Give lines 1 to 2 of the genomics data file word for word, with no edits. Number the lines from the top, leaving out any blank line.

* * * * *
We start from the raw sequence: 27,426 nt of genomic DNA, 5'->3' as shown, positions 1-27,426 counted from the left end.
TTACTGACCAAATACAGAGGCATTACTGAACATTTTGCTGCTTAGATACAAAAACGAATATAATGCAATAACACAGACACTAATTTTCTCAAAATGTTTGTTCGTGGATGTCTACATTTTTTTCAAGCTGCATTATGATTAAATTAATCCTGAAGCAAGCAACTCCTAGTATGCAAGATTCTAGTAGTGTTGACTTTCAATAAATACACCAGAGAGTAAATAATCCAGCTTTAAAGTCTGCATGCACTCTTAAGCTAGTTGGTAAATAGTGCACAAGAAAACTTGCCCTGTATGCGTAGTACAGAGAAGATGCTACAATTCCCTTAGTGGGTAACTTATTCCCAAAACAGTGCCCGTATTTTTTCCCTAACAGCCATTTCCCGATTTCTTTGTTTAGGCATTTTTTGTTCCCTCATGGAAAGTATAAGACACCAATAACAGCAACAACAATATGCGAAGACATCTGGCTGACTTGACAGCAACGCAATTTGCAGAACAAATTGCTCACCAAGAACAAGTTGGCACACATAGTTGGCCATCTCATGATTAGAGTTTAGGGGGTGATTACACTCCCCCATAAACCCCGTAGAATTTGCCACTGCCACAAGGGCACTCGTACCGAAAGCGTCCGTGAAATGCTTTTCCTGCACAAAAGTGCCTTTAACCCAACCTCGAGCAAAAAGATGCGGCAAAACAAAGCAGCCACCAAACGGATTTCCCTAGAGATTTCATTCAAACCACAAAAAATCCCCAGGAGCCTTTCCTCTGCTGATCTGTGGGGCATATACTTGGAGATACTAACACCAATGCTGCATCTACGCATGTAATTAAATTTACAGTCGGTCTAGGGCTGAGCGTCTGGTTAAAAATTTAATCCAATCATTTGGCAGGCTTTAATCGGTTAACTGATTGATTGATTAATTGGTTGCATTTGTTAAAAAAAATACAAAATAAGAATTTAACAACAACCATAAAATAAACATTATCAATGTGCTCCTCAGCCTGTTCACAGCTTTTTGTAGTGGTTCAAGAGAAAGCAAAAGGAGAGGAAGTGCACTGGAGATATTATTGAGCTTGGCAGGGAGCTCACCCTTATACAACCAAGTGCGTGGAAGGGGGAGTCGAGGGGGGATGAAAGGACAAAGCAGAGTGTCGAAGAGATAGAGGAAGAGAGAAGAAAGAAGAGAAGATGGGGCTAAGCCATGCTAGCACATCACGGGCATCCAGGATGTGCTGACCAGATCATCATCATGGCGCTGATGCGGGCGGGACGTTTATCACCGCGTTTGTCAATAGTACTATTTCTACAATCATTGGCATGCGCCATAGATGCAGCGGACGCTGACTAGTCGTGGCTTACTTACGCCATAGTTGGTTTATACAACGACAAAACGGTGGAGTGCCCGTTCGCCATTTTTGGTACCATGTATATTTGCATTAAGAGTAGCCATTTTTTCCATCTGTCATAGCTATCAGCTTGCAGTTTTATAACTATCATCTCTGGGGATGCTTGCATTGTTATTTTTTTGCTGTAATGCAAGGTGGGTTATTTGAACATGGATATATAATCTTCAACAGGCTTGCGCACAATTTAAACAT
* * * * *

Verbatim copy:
We start from the raw sequence: 27,426 nt of genomic DNA, 5'->3' as shown, positions 1-27,426 counted from the left end.
TTACTGACCAAATACAGAGGCATTACTGAACATTTTGCTGCTTAGATACAAAAACGAATATAATGCAATAACACAGACACTAATTTTCTCAAAATGTTTGTTCGTGGATGTCTACATTTTTTTCAAGCTGCATTATGATTAAATTAATCCTGAAGCAAGCAACTCCTAGTATGCAAGATTCTAGTAGTGTTGACTTTCAATAAATACACCAGAGAGTAAATAATCCAGCTTTAAAGTCTGCATGCACTCTTAAGCTAGTTGGTAAATAGTGCACAAGAAAACTTGCCCTGTATGCGTAGTACAGAGAAGATGCTACAATTCCCTTAGTGGGTAACTTATTCCCAAAACAGTGCCCGTATTTTTTCCCTAACAGCCATTTCCCGATTTCTTTGTTTAGGCATTTTTTGTTCCCTCATGGAAAGTATAAGACACCAATAACAGCAACAACAATATGCGAAGACATCTGGCTGACTTGACAGCAACGCAATTTGCAGAACAAATTGCTCACCAAGAACAAGTTGGCACACATAGTTGGCCATCTCATGATTAGAGTTTAGGGGGTGATTACACTCCCCCATAAACCCCGTAGAATTTGCCACTGCCACAAGGGCACTCGTACCGAAAGCGTCCGTGAAATGCTTTTCCTGCACAAAAGTGCCTTTAACCCAACCTCGAGCAAAAAGATGCGGCAAAACAAAGCAGCCACCAAACGGATTTCCCTAGAGATTTCATTCAAACCACAAAAAATCCCCAGGAGCCTTTCCTCTGCTGATCTGTGGGGCATATACTTGGAGATACTAACACCAATGCTGCATCTACGCATGTAATTAAATTTACAGTCGGTCTAGGGCTGAGCGTCTGGTTAAAAATTTAATCCAATCATTTGGCAGGCTTTAATCGGTTAACTGATTGATTGATTAATTGGTTGCATTTGTTAAAAAAAATACAAAATAAGAATTTAACAACAACCATAAAATAAACATTATCAATGTGCTCCTCAGCCTGTTCACAGCTTTTTGTAGTGGTTCAAGAGAAAGCAAAAGGAGAGGAAGTGCACTGGAGATATTATTGAGCTTGGCAGGGAGCTCACCCTTATACAACCAAGTGCGTGGAAGGGGGAGTCGAGGGGGGATGAAAGGACAAAGCAGAGTGTCGAAGAGATAGAGGAAGAGAGAAGAAAGAAGAGAAGATGGGGCTAAGCCATGCTAGCACATCACGGGCATCCAGGATGTGCTGACCAGATCATCATCATGGCGCTGATGCGGGCGGGACGTTTATCACCGCGTTTGTCAATAGTACTATTTCTACAATCATTGGCATGCGCCATAGATGCAGCGGACGCTGACTAGTCGTGGCTTACTTACGCCATAGTTGGTTTATACAACGACAAAACGGTGGAGTGCCCGTTCGCCATTTTTGGTACCATGTATATTTGCATTAAGAGTAGCCATTTTTTCCATCTGTCATAGCTATCAGCTTGCAGTTTTATAACTATCATCTCTGGGGATGCTTGCATTGTTATTTTTTTGCTGTAATGCAAGGTGGGTTATTTGAACATGGATATATAATCTTCAACAGGCTTGCGCACAATTTAAACAT